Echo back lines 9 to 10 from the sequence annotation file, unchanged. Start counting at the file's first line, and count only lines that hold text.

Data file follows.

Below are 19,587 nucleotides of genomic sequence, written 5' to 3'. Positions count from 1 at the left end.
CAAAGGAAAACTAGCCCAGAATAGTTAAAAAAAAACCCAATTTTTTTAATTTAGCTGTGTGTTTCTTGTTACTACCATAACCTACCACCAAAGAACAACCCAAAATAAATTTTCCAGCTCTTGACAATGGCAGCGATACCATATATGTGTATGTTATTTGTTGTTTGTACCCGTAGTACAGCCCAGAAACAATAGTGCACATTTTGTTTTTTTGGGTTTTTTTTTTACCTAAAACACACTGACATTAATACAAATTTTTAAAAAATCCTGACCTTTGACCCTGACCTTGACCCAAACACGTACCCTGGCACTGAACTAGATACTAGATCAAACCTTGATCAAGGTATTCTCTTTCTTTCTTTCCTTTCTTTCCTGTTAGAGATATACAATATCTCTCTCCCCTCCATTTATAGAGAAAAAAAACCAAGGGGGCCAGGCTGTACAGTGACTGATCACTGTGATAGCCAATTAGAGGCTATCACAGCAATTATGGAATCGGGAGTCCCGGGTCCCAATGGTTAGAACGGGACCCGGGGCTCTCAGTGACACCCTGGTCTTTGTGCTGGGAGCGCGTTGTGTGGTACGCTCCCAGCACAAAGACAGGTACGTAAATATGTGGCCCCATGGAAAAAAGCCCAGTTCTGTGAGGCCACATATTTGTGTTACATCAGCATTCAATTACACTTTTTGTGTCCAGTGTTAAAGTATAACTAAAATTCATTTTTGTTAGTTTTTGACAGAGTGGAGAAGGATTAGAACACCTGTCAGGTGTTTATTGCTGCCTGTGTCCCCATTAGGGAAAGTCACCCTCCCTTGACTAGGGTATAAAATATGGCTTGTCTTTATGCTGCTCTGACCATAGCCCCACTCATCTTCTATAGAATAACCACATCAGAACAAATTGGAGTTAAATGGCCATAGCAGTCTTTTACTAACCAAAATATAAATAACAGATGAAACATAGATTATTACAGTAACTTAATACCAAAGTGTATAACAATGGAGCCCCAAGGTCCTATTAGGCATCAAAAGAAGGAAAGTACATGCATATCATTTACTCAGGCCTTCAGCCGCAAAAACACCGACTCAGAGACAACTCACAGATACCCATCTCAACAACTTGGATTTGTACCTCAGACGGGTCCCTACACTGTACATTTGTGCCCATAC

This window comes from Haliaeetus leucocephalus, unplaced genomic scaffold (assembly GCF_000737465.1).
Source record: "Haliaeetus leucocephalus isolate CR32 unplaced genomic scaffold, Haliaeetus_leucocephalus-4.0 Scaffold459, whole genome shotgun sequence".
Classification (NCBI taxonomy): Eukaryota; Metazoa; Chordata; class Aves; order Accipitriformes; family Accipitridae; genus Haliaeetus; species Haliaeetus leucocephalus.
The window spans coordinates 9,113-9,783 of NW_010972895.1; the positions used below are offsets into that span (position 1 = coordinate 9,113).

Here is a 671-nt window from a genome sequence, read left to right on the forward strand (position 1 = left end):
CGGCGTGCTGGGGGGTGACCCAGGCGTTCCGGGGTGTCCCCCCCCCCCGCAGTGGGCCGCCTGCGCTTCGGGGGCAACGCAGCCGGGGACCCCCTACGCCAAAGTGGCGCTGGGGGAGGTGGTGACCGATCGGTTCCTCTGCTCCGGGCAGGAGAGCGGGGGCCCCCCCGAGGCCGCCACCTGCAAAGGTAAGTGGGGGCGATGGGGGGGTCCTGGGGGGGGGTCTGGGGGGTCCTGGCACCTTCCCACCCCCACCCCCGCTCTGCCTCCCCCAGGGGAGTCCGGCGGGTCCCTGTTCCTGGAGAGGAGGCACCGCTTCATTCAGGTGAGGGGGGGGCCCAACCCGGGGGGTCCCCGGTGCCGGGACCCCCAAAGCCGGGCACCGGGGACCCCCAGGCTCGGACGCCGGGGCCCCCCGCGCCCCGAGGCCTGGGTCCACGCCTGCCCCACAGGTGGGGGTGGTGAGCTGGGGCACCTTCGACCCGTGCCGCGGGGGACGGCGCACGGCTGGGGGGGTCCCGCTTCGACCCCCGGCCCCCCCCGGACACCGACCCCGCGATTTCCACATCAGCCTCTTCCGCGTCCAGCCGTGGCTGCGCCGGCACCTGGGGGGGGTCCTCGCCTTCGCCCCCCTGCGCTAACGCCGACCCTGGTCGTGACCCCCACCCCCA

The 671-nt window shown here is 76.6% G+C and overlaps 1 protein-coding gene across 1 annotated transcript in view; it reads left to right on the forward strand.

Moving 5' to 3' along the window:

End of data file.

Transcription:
The 671-nt window shown here is 76.6% G+C and overlaps 1 protein-coding gene across 1 annotated transcript in view; it reads left to right on the forward strand.

Moving 5' to 3' along the window: